LGBTQ Life, Liberty and the Pursuit of Happiness

From oppression to achieving the right to life, liberty and the pursuit of happiness, we are proud to present our selection of LGBTQ historic milestones, events and accomplishments. We did not aim to provide an encyclopedic overview but rather a scenic tour where we aim to convey the arc of LGBT progress with a lens on the West Village. The AIDS pandemic and club culture, two forces that continue to shape the LGBT experience, are also reflected.

WestView News invites you to send in additional milestones to expand our timeline so that it reflects the full lens of our rich LGBT heritage and foundation. You are also welcome to submit photos for our pages and video montage. We prefer photos that give you goosebumps 
or ones that grab your attention. Include photo credit and a brief caption. Send all LGBT Timeline and Milestone submissions to:



1665 New York colony laws make sodomy a capital offense 

1867 Julius bar opens in the West Village 

1867 Homosexuality is defended publicly before a government body for the first time 

1895 Oscar Wilde is sentenced to prison 

1919-1929 First large-scale black/urban LGBTQ enclave in the U.S. is established during the Harlem Renaissance 

1924 Society for Human Rights is established as the first legally-recognized gay rights organization in the U.S. 

1928 Well of Loneliness is published as a novel about lesbian love 

1933 Nazi forces destroy Institute for Sexual Research 

1933-1945 Homosexuals are prosecuted under Germany’s “Paragraph 175,” forced to wear a Pink Triangle and sent to concentration camps 

1950 Mattachine Society is formed as one of the first LGBT organizations in the U.S.

1958 U.S. Supreme Court upholds the right to send LGBT-related literature in U.S. Mail 

Photo credit: Fred W. McDarrah

1966 First “Sip-In” at Julius bar is staged by Mattachine Society to challenge laws barring drink service to homosexuals

1967 Oscar Wilde Memorial bookshop opens in the West Village as first gay bookstore in the U.S. 

1969 Patrons of the Stonewall Inn in Greenwich Village refuse to cooperate with arresting vice-squad officers, 
triggering a four-day riot 

Photo credit: Laura Rubin


1970 Street Transvestite Action Revolutionaries (STAR) is formed 

1970 Police raids at the Snake Pit bar in the West Village result in 167 arrested 

1970 First Christopher Street Liberation Day march goes up 6th Ave. to Central Park

1970 Gay Liberation Front (GLF) is formed

1973 Lesbian Herstory Archives is formed 

1975 American Psychiatric Association removes homosexuality from its list of mental disorders 

1979 First National March on Washington for LGBT rights 



1980 First year the Christopher Street Liberation Day marches up 5th Ave.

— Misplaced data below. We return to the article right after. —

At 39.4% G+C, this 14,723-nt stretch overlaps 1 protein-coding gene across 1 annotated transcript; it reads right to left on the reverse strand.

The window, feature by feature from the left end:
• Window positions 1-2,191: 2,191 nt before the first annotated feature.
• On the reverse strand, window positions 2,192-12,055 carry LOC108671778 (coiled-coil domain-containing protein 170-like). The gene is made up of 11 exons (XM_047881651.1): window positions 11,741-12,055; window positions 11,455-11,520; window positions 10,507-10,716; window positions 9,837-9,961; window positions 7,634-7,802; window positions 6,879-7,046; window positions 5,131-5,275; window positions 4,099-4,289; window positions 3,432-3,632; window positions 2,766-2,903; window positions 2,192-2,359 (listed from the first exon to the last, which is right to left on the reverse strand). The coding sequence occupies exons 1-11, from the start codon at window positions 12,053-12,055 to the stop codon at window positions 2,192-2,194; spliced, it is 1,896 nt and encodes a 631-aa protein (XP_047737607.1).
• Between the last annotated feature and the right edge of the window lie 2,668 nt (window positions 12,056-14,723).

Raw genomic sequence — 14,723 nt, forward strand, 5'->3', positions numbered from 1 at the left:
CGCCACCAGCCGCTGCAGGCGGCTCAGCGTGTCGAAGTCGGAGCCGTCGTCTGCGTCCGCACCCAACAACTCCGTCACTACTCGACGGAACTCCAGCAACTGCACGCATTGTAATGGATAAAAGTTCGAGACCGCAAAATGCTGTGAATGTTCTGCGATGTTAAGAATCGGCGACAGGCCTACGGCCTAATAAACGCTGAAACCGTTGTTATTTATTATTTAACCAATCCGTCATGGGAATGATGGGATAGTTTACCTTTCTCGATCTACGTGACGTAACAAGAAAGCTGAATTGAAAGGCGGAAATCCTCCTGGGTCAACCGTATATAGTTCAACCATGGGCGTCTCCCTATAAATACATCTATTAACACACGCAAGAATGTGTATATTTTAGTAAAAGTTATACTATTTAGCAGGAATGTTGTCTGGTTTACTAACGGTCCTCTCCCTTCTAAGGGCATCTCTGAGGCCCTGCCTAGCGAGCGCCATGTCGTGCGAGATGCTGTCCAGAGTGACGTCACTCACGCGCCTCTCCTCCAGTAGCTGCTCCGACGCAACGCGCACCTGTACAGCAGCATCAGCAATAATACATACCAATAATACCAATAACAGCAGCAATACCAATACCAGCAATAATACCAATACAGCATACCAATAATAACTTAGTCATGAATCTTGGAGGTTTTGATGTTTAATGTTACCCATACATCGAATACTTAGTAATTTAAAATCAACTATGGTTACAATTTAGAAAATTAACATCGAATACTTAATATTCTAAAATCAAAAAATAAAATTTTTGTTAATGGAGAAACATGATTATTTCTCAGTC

1980’s AIDS pandemic emerges 

1980s Pink Triangle is adopted as a symbol by the gay community 

1981 St. Vincent’s Hospital becomes the center for compassionate care of AIDS victims 

1982 Gay Men’s Health Crisis (GMHC) is formed 

1983 The LGBT Community Center opens 

1984 Heritage of Pride is formed 

1984 Outdoor annual drag festival Wigstock begins 

1986 U.S. Supreme Court effectively renders gay sex as illegal by upholding sodomy laws 

1987 ACT-UP is formed 

1988 World AIDS Day is commemorated on December 1st for the first time 

Credit: Gran Fury


1990 Deborah Glick is elected as first openly gay NY state legislator 

1991 The Red Ribbon is created to raise awareness for HIV/AIDS 

1991 Henrietta Hudson bar opens 

1993 President Bill Clinton signs “Don’t Ask, Don’t Tell” into law

1993 Drag cabaret begins at Bar d’O in the West Village 

1995 Life-saving HIV/AIDS drug cocktail is developed 

1996 Club kid Angel Melendez is murdered

Photo credit: © Suzanne Poli

1997 Palladium nightclub is purchased by NYU for use as student dormitories 

1998 Tom Duane is elected as first openly gay and HIV-positive NY state senator 



2001 Twilo nightclub closes under pressure from NYC Mayor Rudolph Giuliani’s Quality of Life campaign 

2003 President George W. Bush implements the President’s Emergency Plan for AIDS Relief (PEPFAR) to make life-saving AIDS medications available worldwide

2003 U.S. Supreme Court decriminalizes gay sex 

2006 Christine Quinn is elected first openly gay NYC City Council Speaker 

2007 The Limelight (a.k.a. Avalon) permanently closes 

2007 First AIDS patient is reported cured of AIDS (“Berlin Patient”) 

2010 U.S. Senate repeals “Don’t Ask, Don’t Tell” 

2011 President Barack Obama signs order to repeal “Don’t Ask, Don’t Tell” 

2012 Trudava / PrEP is introduced as an AIDS medication to help prevent HIV infection

2015 U.S. Supreme Court legalizes same-sex marriage 

2016 The NYC AIDS Memorial opens across the former St. Vincent’s Hospital 

2018 Corey Johnson is elected as the first openly gay and HIV-positive NYC City Council Speaker 

2019 Second AIDS Patient is reported cured of AIDS (“London Patient”) 

2020 Larry Kramer, playwright and co-founder of ACT-UP & GMHC dies 

Photo credit: Adian Aggenbach

Future Milestones

Photo credit: Gabriel Beaton

Conversion therapy is outlawed worldwide 

No one is bullied or killed for being LGBTQ

Immigration equality is achieved

LGBTQ rights are established worldwide

HIV/AIDS is eradicated for good using broadly-available vaccines and cures

Equal human rights for all are achieved 

All people achieve life, liberty and happiness 

The LGBTQ community wishes #BLACKLIVESMATTER equal success

Created by:

Victor Salvo, Co-Founder and Executive Director, The Legacy Project

Bruce Poli, Executive Director, Equal Rights Foundation

Kambiz Shekdar, Ph.D., President & Founder, Research Foundation to Cure AIDS

Leave a Reply